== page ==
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New Jersey Employers Prepare for 2016

With 2015 coming to an end, New Jersey employers must ready their businesses for the coming year.  With this in mind, we have compiled the following information for New Jersey employers to consider as we enter 2016.

  • The New Jersey Department of Labor announced in September 2015 that the state minimum wage would remain the same.  It currently stands at $8.38 per hour.
  • The U.S. Department of Labor issued the proposed rule to increase the salary threshold for exempt employees to $970 per week, or $50,440 annually.  There are several other proposed changes to the regulations dealing with exemptions and it is anticipated that the final rule on these changes will be published by spring 2016.  Employers should use the time before the final rule becomes effective to review their internal records to ensure their employees will be properly classified.
  • Continuing with post-January 1 compliance issues, employers should keep in mind that the Affordable Care Act requires many group health insurance plan sponsors to report coverage information to the federal government in early 2016 for the 2015 calendar year. Small employers (i.e., those with fewer than 50 full-time employees) with fully insured plans will have their reporting handled by the insurance company, while large employers and all employers that sponsor self-insured group health plans will be required to submit reports to the federal government. As a result of recent legislative changes, the due dates for these reports have been extended. Employee information reports must now be distributed by March 31, 2016, while employer reports are required to be filed in either May or June 2016. In determining which filing requirements apply, employers should also review the controlled group rules to properly calculate the total number of full-time employees for all related entities.
  • In March 2015, New Jersey became the sixth state to adopt a “ban-the-box” law.  The New Jersey Opportunity to Compete Act restricts the ability of employers to conduct criminal background checks on potential new employees or current employees.  On December 7, 2015, the New Jersey Department of Labor issued final regulations that clarify many aspects of the ban-the-box law, including the fact that the law applies to employers with 15 or more employees, regardless of whether the employees work in New Jersey.  Employment applications should be reviewed to ensure compliance with the law and regulations.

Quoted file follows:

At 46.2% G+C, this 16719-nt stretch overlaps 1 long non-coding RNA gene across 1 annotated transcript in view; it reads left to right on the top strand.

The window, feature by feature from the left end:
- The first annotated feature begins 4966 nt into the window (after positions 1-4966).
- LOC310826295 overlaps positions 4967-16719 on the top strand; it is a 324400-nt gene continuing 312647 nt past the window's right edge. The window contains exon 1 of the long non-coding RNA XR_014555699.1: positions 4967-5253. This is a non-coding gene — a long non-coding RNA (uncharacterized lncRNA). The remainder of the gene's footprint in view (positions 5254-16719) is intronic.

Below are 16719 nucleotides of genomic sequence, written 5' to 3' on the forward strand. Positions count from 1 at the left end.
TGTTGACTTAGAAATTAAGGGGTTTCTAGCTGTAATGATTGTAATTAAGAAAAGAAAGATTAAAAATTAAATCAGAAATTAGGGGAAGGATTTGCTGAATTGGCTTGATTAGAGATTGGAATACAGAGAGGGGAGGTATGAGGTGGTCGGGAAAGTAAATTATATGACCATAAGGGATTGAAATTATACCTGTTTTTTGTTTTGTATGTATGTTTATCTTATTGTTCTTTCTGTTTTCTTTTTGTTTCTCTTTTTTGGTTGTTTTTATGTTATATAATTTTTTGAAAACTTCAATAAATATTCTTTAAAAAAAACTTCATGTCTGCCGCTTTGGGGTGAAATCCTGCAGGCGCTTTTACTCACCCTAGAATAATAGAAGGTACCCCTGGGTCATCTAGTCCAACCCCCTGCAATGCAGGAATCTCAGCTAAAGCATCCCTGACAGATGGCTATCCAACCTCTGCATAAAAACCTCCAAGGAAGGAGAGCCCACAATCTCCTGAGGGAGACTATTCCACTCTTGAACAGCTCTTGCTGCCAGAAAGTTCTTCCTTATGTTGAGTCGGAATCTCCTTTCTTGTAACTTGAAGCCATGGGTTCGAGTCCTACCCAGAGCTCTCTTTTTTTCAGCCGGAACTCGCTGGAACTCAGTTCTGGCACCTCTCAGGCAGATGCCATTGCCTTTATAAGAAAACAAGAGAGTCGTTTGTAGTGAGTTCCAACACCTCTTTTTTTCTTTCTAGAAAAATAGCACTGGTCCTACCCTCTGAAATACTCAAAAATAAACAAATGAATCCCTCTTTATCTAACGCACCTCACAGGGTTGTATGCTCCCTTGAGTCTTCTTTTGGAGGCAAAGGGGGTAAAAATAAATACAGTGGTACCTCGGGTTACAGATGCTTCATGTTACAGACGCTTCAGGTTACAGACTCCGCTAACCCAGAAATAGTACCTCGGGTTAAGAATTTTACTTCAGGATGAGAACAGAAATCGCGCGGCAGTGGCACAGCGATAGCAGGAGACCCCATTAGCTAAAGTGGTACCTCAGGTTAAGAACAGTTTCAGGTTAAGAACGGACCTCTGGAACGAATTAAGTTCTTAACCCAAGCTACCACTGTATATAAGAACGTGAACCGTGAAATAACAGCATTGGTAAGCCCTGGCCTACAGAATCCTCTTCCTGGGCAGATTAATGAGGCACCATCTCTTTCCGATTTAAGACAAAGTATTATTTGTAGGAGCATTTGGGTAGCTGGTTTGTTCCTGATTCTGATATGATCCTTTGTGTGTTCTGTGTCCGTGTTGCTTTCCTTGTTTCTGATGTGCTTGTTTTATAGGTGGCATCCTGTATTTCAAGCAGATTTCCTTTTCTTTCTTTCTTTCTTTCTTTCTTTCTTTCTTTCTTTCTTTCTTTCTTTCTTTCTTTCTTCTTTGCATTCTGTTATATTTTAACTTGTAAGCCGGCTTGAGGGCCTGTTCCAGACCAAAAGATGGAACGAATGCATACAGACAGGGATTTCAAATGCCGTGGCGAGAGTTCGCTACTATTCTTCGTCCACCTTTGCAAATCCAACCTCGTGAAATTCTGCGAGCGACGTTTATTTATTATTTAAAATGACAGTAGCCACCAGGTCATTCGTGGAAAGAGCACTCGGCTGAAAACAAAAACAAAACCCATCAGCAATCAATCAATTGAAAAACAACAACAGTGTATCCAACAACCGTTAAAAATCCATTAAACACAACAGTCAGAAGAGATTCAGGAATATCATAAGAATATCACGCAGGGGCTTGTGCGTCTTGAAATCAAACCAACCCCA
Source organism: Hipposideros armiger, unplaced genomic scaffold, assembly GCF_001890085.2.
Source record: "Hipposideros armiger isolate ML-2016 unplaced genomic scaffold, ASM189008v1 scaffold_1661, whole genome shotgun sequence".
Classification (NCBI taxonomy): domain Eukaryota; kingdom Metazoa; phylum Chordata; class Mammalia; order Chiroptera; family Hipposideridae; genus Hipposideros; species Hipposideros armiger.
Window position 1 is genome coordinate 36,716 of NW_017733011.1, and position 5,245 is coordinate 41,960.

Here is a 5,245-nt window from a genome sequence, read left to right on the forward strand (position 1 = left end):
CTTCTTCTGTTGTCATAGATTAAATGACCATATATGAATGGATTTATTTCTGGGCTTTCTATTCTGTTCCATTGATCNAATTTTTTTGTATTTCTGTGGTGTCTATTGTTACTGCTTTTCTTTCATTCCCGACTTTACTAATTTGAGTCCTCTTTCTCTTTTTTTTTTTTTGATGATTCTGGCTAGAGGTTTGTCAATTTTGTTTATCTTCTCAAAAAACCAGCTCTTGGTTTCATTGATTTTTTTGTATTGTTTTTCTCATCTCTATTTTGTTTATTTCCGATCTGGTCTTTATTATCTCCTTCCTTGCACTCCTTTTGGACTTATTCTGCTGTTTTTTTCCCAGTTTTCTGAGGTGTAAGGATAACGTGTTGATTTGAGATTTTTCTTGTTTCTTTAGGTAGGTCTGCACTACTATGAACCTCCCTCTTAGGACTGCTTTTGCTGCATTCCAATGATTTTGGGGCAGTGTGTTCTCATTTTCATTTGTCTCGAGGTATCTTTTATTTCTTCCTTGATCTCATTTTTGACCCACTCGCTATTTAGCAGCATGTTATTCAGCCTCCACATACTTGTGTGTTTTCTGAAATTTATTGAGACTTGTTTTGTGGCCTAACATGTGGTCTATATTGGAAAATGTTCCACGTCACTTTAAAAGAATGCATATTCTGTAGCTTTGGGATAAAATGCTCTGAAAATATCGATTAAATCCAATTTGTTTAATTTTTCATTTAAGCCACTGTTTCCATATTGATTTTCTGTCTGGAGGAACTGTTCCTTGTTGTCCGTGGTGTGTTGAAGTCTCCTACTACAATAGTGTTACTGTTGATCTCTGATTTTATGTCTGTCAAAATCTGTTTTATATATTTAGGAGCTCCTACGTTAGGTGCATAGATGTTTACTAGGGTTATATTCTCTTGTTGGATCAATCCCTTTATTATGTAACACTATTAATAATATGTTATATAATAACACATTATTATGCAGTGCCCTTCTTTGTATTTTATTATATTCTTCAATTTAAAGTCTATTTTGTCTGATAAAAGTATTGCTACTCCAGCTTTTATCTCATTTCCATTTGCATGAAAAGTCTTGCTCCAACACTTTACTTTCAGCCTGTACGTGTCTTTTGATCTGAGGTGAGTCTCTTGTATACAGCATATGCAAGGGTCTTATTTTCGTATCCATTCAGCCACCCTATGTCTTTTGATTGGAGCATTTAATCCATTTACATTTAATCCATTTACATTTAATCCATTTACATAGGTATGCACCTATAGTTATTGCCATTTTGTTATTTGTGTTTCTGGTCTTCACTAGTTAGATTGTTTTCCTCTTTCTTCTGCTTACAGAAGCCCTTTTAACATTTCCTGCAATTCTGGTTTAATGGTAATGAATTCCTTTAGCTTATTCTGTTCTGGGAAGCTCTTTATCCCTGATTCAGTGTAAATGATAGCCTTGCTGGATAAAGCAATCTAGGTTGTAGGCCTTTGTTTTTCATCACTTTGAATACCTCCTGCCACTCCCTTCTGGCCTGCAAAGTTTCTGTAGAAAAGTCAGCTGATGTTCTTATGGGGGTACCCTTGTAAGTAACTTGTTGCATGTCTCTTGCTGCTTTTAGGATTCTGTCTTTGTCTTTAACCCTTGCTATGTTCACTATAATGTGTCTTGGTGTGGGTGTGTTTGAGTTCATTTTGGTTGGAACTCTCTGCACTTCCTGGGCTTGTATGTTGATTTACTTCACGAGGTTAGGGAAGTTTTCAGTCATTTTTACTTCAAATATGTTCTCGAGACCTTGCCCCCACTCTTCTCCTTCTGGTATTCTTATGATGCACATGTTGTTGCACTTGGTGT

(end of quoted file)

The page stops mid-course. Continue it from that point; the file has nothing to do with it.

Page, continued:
• Paid sick leave ordinances continue to sprout up in municipalities around the state.  In November 2015, Elizabeth became the 10th New Jersey municipality to require paid sick leave. (The others are Newark, Jersey City, East Orange, Paterson, Passaic, Trenton, Montclair, Irvington, and Bloomfield.)  If you have employees working in any of these municipalities, review your sick leave policies to ensure they meet the requirements of the applicable ordinance.
  • Each new year provides an opportunity to review the posting requirements of various laws.  For example, posters addressing state wage and hour laws, unemployment benefits, workers compensation, the New Jersey Safe Act, and the Law Against Discrimination must be conspicuously displayed in the workplace.  The Conscientious Employee Protection Act requires that notices be distributed to employees on an annual basis.  Posting and notice requirements also are required under the New Jersey Family Leave Insurance Law.  Employers may access posters through the New Jersey Department of Labor website by clicking here.
  • Employers continue to wait for the decision of the New Jersey Supreme Court in the case of Rodriguez v. Raymours Furniture Company, Inc.  The issue in this case is whether an employer can shorten the time period within which a state law employment claim must be filed by including such a provision in an employment application.  The appellate court in Rodriguez ruled that an employer could reduce the applicable statute of limitations from two years to six months by conspicuously displaying such a provision in the employment application, and thereby creating an enforceable contract.  The Supreme Court heard oral argument on this case earlier this month, and a decision is anticipated sometime next year.
  • The misclassification of employees as independent contractors continues to be a hot button issue at both the state and federal level.  Employers who utilize contractors must ensure that their practices comply with the myriad laws that apply to this issue.
  • Finally, if you have not looked at your employee handbook in the past year, make sure to do so soon.  Earlier this year, the General Counsel for the National Labor Relations Board issued a comprehensive memorandum on what the Board considers to be lawful and unlawful handbook policies.  Changes in your business practices, as well as changes in federal, state, or local laws, can impact your company’s policies.  These changes should be captured in your employee handbook.

Wishing everyone the best for a healthy and successful New Year!

This post was authored by Patrick T. Collins and Charles A. Bruder. For more information, contact them at or